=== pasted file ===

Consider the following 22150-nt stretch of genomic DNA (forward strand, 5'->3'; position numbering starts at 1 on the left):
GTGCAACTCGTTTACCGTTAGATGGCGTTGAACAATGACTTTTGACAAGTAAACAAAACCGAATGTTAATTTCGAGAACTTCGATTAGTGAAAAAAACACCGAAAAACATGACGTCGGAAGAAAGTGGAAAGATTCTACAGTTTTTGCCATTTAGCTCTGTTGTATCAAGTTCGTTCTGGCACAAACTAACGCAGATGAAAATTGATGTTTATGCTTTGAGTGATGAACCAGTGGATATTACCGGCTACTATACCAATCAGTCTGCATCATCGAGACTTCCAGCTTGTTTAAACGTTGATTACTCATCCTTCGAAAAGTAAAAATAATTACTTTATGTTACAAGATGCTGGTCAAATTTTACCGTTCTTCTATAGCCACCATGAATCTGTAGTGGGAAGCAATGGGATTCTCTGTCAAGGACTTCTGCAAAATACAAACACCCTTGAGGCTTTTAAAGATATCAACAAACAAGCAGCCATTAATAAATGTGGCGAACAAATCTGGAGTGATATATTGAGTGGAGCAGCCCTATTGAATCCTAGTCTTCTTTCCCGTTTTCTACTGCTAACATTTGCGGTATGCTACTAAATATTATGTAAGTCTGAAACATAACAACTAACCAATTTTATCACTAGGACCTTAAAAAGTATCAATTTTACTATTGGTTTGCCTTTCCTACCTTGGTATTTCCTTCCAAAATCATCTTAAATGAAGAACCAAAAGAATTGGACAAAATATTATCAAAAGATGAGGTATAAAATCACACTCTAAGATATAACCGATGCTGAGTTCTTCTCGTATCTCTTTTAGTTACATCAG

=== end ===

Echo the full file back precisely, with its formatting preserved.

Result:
Consider the following 22150-nt stretch of genomic DNA (forward strand, 5'->3'; position numbering starts at 1 on the left):
GTGCAACTCGTTTACCGTTAGATGGCGTTGAACAATGACTTTTGACAAGTAAACAAAACCGAATGTTAATTTCGAGAACTTCGATTAGTGAAAAAAACACCGAAAAACATGACGTCGGAAGAAAGTGGAAAGATTCTACAGTTTTTGCCATTTAGCTCTGTTGTATCAAGTTCGTTCTGGCACAAACTAACGCAGATGAAAATTGATGTTTATGCTTTGAGTGATGAACCAGTGGATATTACCGGCTACTATACCAATCAGTCTGCATCATCGAGACTTCCAGCTTGTTTAAACGTTGATTACTCATCCTTCGAAAAGTAAAAATAATTACTTTATGTTACAAGATGCTGGTCAAATTTTACCGTTCTTCTATAGCCACCATGAATCTGTAGTGGGAAGCAATGGGATTCTCTGTCAAGGACTTCTGCAAAATACAAACACCCTTGAGGCTTTTAAAGATATCAACAAACAAGCAGCCATTAATAAATGTGGCGAACAAATCTGGAGTGATATATTGAGTGGAGCAGCCCTATTGAATCCTAGTCTTCTTTCCCGTTTTCTACTGCTAACATTTGCGGTATGCTACTAAATATTATGTAAGTCTGAAACATAACAACTAACCAATTTTATCACTAGGACCTTAAAAAGTATCAATTTTACTATTGGTTTGCCTTTCCTACCTTGGTATTTCCTTCCAAAATCATCTTAAATGAAGAACCAAAAGAATTGGACAAAATATTATCAAAAGATGAGGTATAAAATCACACTCTAAGATATAACCGATGCTGAGTTCTTCTCGTATCTCTTTTAGTTACATCAG